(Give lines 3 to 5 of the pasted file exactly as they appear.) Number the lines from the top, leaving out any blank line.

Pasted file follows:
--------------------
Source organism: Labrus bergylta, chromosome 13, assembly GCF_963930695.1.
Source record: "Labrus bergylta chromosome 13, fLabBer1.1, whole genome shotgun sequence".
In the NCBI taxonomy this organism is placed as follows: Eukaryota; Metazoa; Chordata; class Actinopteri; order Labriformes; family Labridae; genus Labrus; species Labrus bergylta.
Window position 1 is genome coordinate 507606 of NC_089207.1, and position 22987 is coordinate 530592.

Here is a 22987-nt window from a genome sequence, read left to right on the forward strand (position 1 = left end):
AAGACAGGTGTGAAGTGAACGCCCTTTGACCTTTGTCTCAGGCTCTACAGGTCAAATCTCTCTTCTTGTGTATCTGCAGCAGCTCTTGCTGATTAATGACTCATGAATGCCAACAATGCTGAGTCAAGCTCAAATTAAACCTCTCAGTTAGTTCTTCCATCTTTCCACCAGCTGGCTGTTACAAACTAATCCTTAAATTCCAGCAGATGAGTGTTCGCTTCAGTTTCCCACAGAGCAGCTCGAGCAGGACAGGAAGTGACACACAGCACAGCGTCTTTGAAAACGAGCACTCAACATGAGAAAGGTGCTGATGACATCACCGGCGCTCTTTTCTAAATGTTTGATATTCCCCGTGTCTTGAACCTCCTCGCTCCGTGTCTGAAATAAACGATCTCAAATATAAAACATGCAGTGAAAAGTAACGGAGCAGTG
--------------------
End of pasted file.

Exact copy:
In the NCBI taxonomy this organism is placed as follows: Eukaryota; Metazoa; Chordata; class Actinopteri; order Labriformes; family Labridae; genus Labrus; species Labrus bergylta.
Window position 1 is genome coordinate 507606 of NC_089207.1, and position 22987 is coordinate 530592.

Here is a 22987-nt window from a genome sequence, read left to right on the forward strand (position 1 = left end):